A college visit offers students an opportunity to learn more about campus life.
But Cassie Magesis had a larger goal in mind when she organized a trip to Pace University (NY) last spring for a group of eighth graders from the Bronx.
This visit — made possible by a $1,000 grant from NACAC’s Imagine Fund — was designed to transform the way her students thought about themselves and their futures.
“I think it ended up being a defining moment of their middle school career,” said Magesis, director of college readiness with The Urban Assembly, a nonprofit overseeing 21 small public schools in New York City. “It allowed the students to believe: I deserve to be here.”
More than 40 students took part in the Pace University tour. The majority of children who attend Urban Assembly schools live in poverty, and are among the first in their families to consider postsecondary education.
For many, the trip to Pace University was one of the only times they had ventured outside their neighborhood, let alone set foot on a college campus. Students who participated in the trip live in the Throngs Neck section of the Bronx, an insular community with limited public transportation.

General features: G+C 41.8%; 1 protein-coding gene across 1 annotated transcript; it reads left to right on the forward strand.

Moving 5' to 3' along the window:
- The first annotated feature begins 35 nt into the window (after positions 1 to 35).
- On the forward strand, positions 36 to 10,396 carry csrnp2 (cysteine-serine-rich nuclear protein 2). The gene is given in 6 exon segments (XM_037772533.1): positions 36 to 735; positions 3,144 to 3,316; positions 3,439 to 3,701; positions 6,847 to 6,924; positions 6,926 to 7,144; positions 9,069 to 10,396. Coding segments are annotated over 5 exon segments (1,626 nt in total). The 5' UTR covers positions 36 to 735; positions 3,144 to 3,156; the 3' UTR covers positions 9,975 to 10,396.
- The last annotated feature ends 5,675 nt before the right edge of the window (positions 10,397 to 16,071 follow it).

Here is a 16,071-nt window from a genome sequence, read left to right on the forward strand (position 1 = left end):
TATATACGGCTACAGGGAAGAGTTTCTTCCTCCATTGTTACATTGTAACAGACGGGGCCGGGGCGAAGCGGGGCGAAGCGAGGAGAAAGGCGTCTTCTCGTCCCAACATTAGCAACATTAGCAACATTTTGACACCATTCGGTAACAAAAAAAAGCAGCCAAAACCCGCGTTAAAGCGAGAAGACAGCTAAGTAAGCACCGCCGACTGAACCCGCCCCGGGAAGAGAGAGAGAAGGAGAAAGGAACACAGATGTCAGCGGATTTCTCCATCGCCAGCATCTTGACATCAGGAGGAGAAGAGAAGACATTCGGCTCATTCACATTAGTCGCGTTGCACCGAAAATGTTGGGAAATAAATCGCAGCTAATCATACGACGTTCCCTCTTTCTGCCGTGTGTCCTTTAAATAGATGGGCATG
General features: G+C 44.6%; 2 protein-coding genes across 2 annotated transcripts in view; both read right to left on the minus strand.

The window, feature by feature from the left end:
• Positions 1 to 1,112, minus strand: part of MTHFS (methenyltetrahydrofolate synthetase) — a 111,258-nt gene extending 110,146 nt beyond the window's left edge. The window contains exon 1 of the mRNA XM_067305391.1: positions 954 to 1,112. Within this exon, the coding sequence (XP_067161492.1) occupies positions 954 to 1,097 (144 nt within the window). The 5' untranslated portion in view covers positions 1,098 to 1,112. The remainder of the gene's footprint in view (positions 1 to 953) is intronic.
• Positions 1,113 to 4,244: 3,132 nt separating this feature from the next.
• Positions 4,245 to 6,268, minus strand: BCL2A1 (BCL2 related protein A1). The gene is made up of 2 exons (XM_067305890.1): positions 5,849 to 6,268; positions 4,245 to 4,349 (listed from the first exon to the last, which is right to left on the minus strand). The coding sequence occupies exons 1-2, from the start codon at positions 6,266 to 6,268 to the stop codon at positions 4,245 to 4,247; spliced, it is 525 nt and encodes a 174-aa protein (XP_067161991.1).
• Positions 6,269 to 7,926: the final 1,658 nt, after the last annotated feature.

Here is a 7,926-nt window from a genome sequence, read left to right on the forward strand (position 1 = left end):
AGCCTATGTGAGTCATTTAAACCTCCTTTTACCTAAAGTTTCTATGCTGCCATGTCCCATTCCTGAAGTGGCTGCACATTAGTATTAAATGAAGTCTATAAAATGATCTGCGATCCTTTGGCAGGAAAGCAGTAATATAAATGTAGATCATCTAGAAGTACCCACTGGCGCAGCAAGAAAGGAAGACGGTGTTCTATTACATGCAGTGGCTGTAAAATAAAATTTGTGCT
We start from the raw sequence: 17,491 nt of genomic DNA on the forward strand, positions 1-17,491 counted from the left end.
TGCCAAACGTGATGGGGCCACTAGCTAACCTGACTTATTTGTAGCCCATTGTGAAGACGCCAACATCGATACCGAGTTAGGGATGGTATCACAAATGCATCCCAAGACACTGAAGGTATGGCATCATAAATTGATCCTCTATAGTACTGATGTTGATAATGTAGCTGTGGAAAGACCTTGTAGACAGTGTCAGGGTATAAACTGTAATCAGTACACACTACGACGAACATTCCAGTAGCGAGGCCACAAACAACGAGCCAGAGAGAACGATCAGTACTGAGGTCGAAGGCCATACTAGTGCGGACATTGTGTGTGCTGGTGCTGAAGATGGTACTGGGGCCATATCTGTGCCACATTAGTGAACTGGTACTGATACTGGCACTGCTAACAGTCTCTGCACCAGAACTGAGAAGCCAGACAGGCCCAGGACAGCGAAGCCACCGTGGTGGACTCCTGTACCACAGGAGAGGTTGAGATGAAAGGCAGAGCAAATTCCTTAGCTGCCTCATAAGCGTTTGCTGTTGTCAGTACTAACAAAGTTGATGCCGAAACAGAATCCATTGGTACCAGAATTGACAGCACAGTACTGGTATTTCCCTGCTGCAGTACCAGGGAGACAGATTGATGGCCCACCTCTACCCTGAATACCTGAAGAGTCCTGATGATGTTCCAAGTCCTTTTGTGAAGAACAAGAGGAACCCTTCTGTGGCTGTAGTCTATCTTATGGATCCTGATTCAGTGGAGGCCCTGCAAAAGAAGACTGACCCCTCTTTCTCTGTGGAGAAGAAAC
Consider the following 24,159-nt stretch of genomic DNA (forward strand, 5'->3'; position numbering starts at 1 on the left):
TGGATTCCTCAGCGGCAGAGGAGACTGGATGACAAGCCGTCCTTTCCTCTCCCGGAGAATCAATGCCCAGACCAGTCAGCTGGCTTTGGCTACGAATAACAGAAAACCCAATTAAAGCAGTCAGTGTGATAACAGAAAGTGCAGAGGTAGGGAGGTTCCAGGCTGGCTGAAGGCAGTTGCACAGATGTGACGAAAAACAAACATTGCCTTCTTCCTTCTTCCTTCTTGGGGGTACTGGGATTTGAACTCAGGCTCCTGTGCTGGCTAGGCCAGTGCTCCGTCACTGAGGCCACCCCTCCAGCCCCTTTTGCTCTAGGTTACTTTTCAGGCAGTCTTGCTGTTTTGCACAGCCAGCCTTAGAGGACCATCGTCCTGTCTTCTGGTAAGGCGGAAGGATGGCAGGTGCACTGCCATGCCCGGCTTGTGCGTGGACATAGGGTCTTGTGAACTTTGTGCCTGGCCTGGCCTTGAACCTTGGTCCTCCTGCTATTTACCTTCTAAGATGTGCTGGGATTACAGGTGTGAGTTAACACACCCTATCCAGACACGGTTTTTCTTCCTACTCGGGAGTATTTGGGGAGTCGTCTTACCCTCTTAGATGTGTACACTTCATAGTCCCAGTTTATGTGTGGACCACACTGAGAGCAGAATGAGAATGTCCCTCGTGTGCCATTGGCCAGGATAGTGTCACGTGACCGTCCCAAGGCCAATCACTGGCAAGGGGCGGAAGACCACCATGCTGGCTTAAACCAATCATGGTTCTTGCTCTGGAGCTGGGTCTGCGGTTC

“On the tour, they were able to see that students like them exist on these campuses,” said Magesis, a NACAC member. “They were able to hear a financial aid officer tell them that college can be affordable. They saw doors open that they never thought existed.”
Instilling positive attitudes about postsecondary education is critical to increasing college and career readiness at the high school level, according to a NACAC study. Early college counseling is especially important for students whose parents did not attend college, the report notes.
Prior to the Pace University tour, Urban Assembly students met with counselors to discuss how to make the most of their high school years. Students learned the importance of grades, course selection, and extracurricular activities, Magesis said.
But it wasn’t until the campus tour that she began to see those lessons “click” for her students.
“So many kids — first-generation kids in particular — spend a lot of high school trying to come back from ninth grade stumbles,” Magesis said. “I think this trip went a long way in helping prevent that for these young people. They now believe college is possible, and that’s a mindset that is invaluable.”
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